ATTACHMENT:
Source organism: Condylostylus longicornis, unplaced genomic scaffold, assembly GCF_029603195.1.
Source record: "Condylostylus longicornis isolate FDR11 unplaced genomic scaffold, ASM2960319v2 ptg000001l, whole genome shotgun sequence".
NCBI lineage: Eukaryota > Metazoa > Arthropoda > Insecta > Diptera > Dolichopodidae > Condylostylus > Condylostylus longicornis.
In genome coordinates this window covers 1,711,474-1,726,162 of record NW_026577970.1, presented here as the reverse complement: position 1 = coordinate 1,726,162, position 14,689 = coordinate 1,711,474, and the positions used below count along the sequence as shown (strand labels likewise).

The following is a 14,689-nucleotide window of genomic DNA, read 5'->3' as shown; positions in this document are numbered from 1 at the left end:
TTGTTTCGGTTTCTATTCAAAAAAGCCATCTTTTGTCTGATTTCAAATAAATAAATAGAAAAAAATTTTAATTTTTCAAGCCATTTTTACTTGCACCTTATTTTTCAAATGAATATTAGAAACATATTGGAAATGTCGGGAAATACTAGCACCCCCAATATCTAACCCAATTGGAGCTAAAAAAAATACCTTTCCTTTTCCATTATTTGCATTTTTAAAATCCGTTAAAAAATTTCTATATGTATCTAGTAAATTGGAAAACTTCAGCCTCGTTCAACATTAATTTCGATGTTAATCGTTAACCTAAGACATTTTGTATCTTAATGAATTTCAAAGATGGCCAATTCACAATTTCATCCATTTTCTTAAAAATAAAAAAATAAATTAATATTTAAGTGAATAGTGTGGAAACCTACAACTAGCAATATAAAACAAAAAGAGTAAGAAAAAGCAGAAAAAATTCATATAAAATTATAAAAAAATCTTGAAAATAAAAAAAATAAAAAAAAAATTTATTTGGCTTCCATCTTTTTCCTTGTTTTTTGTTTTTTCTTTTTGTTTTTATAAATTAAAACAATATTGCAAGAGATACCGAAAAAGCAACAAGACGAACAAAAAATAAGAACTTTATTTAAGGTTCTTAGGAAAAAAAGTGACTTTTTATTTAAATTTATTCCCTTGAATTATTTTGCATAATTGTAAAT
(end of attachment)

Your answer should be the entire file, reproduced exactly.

Source organism: Condylostylus longicornis, unplaced genomic scaffold, assembly GCF_029603195.1.
Source record: "Condylostylus longicornis isolate FDR11 unplaced genomic scaffold, ASM2960319v2 ptg000001l, whole genome shotgun sequence".
NCBI lineage: Eukaryota > Metazoa > Arthropoda > Insecta > Diptera > Dolichopodidae > Condylostylus > Condylostylus longicornis.
In genome coordinates this window covers 1,711,474-1,726,162 of record NW_026577970.1, presented here as the reverse complement: position 1 = coordinate 1,726,162, position 14,689 = coordinate 1,711,474, and the positions used below count along the sequence as shown (strand labels likewise).

The following is a 14,689-nucleotide window of genomic DNA, read 5'->3' as shown; positions in this document are numbered from 1 at the left end:
TTGTTTCGGTTTCTATTCAAAAAAGCCATCTTTTGTCTGATTTCAAATAAATAAATAGAAAAAAATTTTAATTTTTCAAGCCATTTTTACTTGCACCTTATTTTTCAAATGAATATTAGAAACATATTGGAAATGTCGGGAAATACTAGCACCCCCAATATCTAACCCAATTGGAGCTAAAAAAAATACCTTTCCTTTTCCATTATTTGCATTTTTAAAATCCGTTAAAAAATTTCTATATGTATCTAGTAAATTGGAAAACTTCAGCCTCGTTCAACATTAATTTCGATGTTAATCGTTAACCTAAGACATTTTGTATCTTAATGAATTTCAAAGATGGCCAATTCACAATTTCATCCATTTTCTTAAAAATAAAAAAATAAATTAATATTTAAGTGAATAGTGTGGAAACCTACAACTAGCAATATAAAACAAAAAGAGTAAGAAAAAGCAGAAAAAATTCATATAAAATTATAAAAAAATCTTGAAAATAAAAAAAATAAAAAAAAAATTTATTTGGCTTCCATCTTTTTCCTTGTTTTTTGTTTTTTCTTTTTGTTTTTATAAATTAAAACAATATTGCAAGAGATACCGAAAAAGCAACAAGACGAACAAAAAATAAGAACTTTATTTAAGGTTCTTAGGAAAAAAAGTGACTTTTTATTTAAATTTATTCCCTTGAATTATTTTGCATAATTGTAAAT